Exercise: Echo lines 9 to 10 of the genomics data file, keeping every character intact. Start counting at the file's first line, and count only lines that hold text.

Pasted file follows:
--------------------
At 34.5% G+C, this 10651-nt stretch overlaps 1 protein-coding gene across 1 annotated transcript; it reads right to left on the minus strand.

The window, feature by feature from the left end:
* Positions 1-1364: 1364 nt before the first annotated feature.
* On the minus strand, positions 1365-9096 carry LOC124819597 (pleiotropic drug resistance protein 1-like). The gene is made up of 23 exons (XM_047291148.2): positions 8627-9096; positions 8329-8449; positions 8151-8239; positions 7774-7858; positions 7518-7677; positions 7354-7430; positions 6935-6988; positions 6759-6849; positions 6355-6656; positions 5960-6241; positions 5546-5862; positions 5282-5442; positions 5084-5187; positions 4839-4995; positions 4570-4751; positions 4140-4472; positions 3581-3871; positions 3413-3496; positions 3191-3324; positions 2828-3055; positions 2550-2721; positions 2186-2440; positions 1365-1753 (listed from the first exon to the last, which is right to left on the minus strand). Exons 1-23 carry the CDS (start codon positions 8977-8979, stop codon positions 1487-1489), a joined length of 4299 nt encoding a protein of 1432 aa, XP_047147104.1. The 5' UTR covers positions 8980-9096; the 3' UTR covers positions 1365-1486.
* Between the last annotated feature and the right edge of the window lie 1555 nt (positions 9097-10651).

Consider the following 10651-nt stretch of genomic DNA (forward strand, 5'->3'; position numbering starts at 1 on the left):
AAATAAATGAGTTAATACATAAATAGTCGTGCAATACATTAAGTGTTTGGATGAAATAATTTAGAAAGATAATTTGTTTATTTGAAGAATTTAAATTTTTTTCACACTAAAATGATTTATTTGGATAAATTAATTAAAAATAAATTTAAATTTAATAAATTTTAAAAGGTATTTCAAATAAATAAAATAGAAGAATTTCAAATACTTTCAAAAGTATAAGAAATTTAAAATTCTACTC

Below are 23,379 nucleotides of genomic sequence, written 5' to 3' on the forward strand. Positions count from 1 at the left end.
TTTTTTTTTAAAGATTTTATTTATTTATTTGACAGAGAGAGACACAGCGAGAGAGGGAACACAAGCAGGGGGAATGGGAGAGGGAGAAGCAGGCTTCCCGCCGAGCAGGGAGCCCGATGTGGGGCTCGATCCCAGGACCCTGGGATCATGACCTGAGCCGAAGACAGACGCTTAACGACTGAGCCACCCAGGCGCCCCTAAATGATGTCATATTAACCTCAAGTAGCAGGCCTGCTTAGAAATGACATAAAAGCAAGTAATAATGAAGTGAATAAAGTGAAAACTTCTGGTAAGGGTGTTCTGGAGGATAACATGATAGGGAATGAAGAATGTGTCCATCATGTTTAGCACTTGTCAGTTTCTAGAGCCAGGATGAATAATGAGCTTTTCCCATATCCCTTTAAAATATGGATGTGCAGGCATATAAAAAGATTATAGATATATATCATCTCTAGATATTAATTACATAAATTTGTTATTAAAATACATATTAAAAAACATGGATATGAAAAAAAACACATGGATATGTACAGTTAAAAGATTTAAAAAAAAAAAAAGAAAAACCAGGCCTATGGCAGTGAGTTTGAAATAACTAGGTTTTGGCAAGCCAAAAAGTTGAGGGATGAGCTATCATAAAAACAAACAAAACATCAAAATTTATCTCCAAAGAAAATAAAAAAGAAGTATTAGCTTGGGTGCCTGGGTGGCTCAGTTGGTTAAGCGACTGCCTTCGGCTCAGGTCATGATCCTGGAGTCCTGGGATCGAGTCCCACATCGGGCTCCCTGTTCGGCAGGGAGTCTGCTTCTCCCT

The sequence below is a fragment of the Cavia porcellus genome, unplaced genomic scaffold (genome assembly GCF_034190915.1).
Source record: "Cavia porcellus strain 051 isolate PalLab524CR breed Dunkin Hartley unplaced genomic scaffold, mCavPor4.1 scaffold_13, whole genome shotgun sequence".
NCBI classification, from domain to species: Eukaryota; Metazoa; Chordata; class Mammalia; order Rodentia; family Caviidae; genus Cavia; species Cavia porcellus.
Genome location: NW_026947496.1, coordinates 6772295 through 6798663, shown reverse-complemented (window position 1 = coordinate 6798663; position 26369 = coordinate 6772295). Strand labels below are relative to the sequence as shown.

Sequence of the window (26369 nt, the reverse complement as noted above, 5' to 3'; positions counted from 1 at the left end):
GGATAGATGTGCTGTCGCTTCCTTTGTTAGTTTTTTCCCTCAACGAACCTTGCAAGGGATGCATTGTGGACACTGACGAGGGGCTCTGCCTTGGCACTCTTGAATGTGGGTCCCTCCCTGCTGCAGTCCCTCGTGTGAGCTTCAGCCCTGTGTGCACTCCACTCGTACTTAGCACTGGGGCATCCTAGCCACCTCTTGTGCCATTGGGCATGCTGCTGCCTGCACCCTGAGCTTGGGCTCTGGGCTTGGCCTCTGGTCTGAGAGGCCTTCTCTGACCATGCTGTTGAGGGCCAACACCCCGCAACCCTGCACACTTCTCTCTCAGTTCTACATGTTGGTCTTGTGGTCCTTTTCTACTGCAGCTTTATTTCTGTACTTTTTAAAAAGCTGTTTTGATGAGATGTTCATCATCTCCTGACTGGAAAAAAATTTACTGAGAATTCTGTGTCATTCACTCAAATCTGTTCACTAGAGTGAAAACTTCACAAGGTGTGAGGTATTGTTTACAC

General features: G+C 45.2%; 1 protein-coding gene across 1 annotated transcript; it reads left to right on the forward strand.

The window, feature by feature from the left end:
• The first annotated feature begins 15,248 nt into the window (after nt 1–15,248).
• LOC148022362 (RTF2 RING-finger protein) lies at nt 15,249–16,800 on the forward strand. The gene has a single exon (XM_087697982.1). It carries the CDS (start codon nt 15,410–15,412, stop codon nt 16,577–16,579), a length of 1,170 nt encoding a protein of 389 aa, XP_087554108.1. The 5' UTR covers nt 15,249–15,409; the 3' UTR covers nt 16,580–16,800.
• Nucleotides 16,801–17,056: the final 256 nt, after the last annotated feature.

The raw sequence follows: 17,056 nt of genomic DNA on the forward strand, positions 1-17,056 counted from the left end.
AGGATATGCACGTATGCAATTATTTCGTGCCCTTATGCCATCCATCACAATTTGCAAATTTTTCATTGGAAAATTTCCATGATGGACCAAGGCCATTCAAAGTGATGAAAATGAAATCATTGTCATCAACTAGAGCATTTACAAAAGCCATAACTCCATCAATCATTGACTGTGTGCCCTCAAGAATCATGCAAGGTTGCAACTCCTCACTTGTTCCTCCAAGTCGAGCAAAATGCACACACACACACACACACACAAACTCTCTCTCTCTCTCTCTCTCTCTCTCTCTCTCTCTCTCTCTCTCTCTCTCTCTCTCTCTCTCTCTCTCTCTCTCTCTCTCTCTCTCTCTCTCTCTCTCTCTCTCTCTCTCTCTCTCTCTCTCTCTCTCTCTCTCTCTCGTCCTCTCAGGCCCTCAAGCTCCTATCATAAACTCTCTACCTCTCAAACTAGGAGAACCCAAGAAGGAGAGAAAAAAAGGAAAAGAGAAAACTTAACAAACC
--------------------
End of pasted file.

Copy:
TTTTTTTTTAAAGATTTTATTTATTTATTTGACAGAGAGAGACACAGCGAGAGAGGGAACACAAGCAGGGGGAATGGGAGAGGGAGAAGCAGGCTTCCCGCCGAGCAGGGAGCCCGATGTGGGGCTCGATCCCAGGACCCTGGGATCATGACCTGAGCCGAAGACAGACGCTTAACGACTGAGCCACCCAGGCGCCCCTAAATGATGTCATATTAACCTCAAGTAGCAGGCCTGCTTAGAAATGACATAAAAGCAAGTAATAATGAAGTGAATAAAGTGAAAACTTCTGGTAAGGGTGTTCTGGAGGATAACATGATAGGGAATGAAGAATGTGTCCATCATGTTTAGCACTTGTCAGTTTCTAGAGCCAGGATGAATAATGAGCTTTTCCCATATCCCTTTAAAATATGGATGTGCAGGCATATAAAAAGATTATAGATATATATCATCTCTAGATATTAATTACATAAATTTGTTATTAAAATACATATTAAAAAACATGGATATGAAAAAAAACACATGGATATGTACAGTTAAAAGATTTAAAAAAAAAAAAAGAAAAACCAGGCCTATGGCAGTGAGTTTGAAATAACTAGGTTTTGGCAAGCCAAAAAGTTGAGGGATGAGCTATCATAAAAACAAACAAAACATCAAAATTTATCTCCAAAGAAAATAAAAAAGAAGTATTAGCTTGGGTGCCTGGGTGGCTCAGTTGGTTAAGCGACTGCCTTCGGCTCAGGTCATGATCCTGGAGTCCTGGGATCGAGTCCCACATCGGGCTCCCTGTTCGGCAGGGAGTCTGCTTCTCCCT

The sequence below is a fragment of the Cavia porcellus genome, unplaced genomic scaffold (genome assembly GCF_034190915.1).